Can Obama 2012 Bring the New-Media Band Back Together Again?

The kick-off of Barack Obama's 2012 re-election bid Monday morning came with a relaunch of and a thoroughly Web-based announcement push that featured a campaign YouTube video, a text message, a Facebook post, a pair of tweets, and a simple call to supporters: "Are You In?"

One question on some people's minds now, though, is just how "in" the new-media team that helped to power the historic '08 Obama for America campaign will be an election cycle after raising more than half a billion dollars and setting a new standard for what it means to be a tech-savvy, distributed, collaborative online political operation.

A little bit of history: back when then-Sen. Barack Obama was still exploring a run in the winter of 2007, he and campaign manager David Plouffe hired Joe Rospars, a Howard Dean campaign veteran, to direct his new-media operation. But the 2012 re-elect under campaign manager Jim Messina is launching, say several sources, with no equivalent to Rospars.

Instead, say folks in the know, while the search goes on for full-time new-media staffers to helm the Obama for America 2012 campaign in Chicago, its new-media efforts are being led by the online operation at Organizing for America, the project of the Washington-based Democratic National Committee that the '08 Obama campaign morphed into, somewhat controversially, post-election day.

Lucas Fleischer is the new-media director at OFA, having taken over when Natalie Foster left that post this past December. Also in the mix, according to those in the know, are 2008 vets now with Blue State Digital, the firm co-founded by Rospars that played a leading role in the '08 campaign's new-media efforts, and a handful of Chicago-based staffers under Messina.

Blue State Digital's press operation politely declined to comment, deflecting attention to the Democratic National Committee. A call to the Obama for America HQ in Chicago -- a call that was answered "" -- hasn't yet been returned.

"We're letting the announcement stand for itself," said DNC spokesperson Greg Greene, when queried about the new-media strategy. But several people involved confirmed that OFA is taking the lead on the Obama '12 media operations at the moment.

So who, ultimately, will be the next Rospars? The search is on, it seems, for his 2012 equivalent and for the rest of the new-media team members. Rospars himself might not be a likely candidate. He has a day job as the creative director and founding partner at Blue State Digital, which was recently bought by global communications behemoth WPP.

Other '08 team members similarly have their hands full. Chris Hughes, who led the campaign's social network, recently launched Jumo, an online social activism hub. Macon Phillips, a new-media aide on the campaign, is now the White House's new-media director, and Arun Chaudhary, formerly a campaign videographer, has served in that same role in the Obama White House. The '08 campaign's text messaging point person, Scott Goodstein, now runs DC-based Revolution Messaging. Several other new-media staffers also now either run their own firms or work for big digital shops. Of course, there's no saying that any of them couldn't leave their jobs, or perhaps serve the campaign as outside consultants, as some of Blue State's staff did in 2008.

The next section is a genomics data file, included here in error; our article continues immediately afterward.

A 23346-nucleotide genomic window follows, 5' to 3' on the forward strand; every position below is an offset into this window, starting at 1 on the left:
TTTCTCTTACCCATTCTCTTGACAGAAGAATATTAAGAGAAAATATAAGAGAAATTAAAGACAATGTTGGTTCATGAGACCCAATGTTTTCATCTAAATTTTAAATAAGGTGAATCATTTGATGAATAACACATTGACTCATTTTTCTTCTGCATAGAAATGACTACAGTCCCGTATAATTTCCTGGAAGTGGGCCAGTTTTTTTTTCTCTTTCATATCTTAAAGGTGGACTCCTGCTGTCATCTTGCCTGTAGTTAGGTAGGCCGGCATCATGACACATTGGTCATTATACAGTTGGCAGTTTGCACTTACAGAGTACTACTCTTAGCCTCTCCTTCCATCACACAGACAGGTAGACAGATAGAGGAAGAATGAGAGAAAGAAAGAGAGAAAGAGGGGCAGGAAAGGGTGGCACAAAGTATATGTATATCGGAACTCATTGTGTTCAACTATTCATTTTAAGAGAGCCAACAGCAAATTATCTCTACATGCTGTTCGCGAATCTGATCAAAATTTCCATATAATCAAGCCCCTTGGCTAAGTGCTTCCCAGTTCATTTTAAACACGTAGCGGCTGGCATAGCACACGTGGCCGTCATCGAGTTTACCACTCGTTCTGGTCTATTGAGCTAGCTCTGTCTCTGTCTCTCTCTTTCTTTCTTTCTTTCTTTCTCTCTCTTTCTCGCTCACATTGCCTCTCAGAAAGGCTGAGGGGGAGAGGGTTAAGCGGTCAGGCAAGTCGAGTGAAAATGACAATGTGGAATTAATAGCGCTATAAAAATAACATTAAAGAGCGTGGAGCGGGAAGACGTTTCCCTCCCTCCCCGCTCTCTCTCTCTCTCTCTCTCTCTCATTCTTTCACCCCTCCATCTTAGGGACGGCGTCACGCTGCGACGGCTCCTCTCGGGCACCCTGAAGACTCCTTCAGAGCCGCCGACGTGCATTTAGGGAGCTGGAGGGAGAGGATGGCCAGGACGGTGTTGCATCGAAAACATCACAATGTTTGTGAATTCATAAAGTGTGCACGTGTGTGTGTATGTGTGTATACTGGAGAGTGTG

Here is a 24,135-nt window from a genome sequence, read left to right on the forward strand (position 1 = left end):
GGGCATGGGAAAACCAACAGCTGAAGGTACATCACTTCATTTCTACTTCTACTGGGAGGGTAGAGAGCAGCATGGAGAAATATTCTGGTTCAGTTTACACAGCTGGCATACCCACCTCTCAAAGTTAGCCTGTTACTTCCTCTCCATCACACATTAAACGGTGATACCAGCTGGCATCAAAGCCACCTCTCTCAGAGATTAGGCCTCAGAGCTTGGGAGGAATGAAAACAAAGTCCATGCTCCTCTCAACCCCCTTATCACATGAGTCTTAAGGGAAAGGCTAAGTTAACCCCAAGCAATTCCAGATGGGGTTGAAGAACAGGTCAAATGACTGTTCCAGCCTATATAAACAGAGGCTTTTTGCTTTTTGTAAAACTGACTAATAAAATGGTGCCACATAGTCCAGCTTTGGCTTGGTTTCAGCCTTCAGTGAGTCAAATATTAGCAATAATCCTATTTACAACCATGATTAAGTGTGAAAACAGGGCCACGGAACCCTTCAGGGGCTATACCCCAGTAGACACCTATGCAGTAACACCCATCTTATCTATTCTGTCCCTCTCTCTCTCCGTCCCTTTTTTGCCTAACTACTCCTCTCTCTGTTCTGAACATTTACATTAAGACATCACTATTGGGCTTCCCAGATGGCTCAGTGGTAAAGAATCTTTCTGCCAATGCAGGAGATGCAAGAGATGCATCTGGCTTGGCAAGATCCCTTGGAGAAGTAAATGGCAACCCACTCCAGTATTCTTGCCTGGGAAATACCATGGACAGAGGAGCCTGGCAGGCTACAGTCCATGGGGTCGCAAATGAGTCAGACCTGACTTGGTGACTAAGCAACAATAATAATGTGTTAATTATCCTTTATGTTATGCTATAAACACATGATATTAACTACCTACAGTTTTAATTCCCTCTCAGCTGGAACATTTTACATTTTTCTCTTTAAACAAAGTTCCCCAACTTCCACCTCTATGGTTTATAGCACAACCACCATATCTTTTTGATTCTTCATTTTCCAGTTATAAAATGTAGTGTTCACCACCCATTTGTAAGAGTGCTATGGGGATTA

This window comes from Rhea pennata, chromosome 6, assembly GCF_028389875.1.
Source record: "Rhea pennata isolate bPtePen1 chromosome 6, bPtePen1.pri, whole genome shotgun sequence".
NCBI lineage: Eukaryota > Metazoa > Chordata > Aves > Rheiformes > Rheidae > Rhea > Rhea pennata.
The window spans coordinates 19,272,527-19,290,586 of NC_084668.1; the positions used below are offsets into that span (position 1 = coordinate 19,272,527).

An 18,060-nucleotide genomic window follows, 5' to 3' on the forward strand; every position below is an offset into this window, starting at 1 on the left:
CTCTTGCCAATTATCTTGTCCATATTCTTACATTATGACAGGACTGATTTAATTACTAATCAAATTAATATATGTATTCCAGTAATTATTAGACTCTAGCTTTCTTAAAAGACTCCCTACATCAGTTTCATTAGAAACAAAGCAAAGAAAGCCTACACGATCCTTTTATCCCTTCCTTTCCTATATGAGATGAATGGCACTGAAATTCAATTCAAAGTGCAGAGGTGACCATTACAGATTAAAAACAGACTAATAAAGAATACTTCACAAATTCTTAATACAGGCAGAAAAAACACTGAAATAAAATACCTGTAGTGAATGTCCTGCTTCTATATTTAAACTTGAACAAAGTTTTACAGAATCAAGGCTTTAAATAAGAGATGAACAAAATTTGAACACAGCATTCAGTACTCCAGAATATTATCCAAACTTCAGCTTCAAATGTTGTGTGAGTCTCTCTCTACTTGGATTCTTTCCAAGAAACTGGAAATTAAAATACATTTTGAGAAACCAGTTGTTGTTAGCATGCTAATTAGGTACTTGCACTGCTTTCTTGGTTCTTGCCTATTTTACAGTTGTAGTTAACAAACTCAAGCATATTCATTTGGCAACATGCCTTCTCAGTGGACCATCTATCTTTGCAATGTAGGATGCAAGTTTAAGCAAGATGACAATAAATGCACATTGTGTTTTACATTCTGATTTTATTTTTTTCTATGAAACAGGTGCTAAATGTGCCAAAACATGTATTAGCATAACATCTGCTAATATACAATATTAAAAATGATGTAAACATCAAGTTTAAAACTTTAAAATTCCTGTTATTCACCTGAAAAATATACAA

Still other 2008 campaign vets have no plans to re-up on Obama campaigning. Asked by email if they planned to come back on board for 2012, Kate Albright-Hanna, a former CNN producer who led video for the campaign, and Sam Graham-Felsen, the campaign's lead blogger, both responded with the same word: "Nope." Graham-Felsen in particular has been critical of President Obama, writing an op-ed in the Washington Post in December that argued that, in the White House, Obama "has made it clear that, for the most part, his administration isn't seriously interested in deploying this massive grass-roots list -- which was once heralded as a force that could reshape politics as we know it -- to fight for sweeping legislative change. It's a shame."

Whether the 2012 Obama campaign will meet or exceed the bar set by 2008 operation when it comes to new media is still an open question, as it should be some 20 months out. But some people I spoke with fretted that launching without a new-media team in place was a sign that the campaign wasn't taking new media seriously enough; would Messina, went one worry, roll back what was considered a big step forward in '08 -- having Rospars report directly to the campaign manager -- and instead go the Obama White House route of having the new-media team subsumed as part of, say, of the communications operation? Still others suggested that the fact that the '12 iteration of Obama for America is taking its time in putting together a new-media team is a good thing -- a signal that they're going slowly in the effort, in order to get a critical component of the campaign right.

One thing seems likely: Obama's '12 new-media effort will look different than it did just four years ago. We're just waiting to see how.

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